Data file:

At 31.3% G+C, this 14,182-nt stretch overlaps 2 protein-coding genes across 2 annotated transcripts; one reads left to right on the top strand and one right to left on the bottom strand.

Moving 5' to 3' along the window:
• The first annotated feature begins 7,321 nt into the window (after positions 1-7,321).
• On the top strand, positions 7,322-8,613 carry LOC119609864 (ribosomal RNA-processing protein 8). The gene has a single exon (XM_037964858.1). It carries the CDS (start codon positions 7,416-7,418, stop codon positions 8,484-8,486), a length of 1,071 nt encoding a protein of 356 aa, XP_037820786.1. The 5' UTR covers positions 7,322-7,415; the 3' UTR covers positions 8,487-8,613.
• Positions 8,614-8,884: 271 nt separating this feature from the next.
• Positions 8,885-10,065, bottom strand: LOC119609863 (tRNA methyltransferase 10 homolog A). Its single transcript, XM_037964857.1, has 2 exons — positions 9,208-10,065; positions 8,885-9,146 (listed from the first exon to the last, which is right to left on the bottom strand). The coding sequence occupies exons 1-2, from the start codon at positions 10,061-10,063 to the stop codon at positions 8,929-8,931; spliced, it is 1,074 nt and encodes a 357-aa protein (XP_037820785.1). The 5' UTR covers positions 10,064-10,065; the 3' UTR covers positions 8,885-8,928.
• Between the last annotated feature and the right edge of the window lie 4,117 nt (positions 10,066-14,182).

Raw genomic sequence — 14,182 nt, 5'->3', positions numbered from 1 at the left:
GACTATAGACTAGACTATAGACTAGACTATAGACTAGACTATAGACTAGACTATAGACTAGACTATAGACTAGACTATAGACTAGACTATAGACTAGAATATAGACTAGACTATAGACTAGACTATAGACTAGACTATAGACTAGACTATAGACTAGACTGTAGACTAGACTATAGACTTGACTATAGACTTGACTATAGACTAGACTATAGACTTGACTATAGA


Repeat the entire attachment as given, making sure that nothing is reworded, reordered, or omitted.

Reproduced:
At 31.3% G+C, this 14,182-nt stretch overlaps 2 protein-coding genes across 2 annotated transcripts; one reads left to right on the top strand and one right to left on the bottom strand.

Moving 5' to 3' along the window:
• The first annotated feature begins 7,321 nt into the window (after positions 1-7,321).
• On the top strand, positions 7,322-8,613 carry LOC119609864 (ribosomal RNA-processing protein 8). The gene has a single exon (XM_037964858.1). It carries the CDS (start codon positions 7,416-7,418, stop codon positions 8,484-8,486), a length of 1,071 nt encoding a protein of 356 aa, XP_037820786.1. The 5' UTR covers positions 7,322-7,415; the 3' UTR covers positions 8,487-8,613.
• Positions 8,614-8,884: 271 nt separating this feature from the next.
• Positions 8,885-10,065, bottom strand: LOC119609863 (tRNA methyltransferase 10 homolog A). Its single transcript, XM_037964857.1, has 2 exons — positions 9,208-10,065; positions 8,885-9,146 (listed from the first exon to the last, which is right to left on the bottom strand). The coding sequence occupies exons 1-2, from the start codon at positions 10,061-10,063 to the stop codon at positions 8,929-8,931; spliced, it is 1,074 nt and encodes a 357-aa protein (XP_037820785.1). The 5' UTR covers positions 10,064-10,065; the 3' UTR covers positions 8,885-8,928.
• Between the last annotated feature and the right edge of the window lie 4,117 nt (positions 10,066-14,182).

Raw genomic sequence — 14,182 nt, 5'->3', positions numbered from 1 at the left:
GACTATAGACTAGACTATAGACTAGACTATAGACTAGACTATAGACTAGACTATAGACTAGACTATAGACTAGACTATAGACTAGACTATAGACTAGAATATAGACTAGACTATAGACTAGACTATAGACTAGACTATAGACTAGACTATAGACTAGACTGTAGACTAGACTATAGACTTGACTATAGACTTGACTATAGACTAGACTATAGACTTGACTATAGA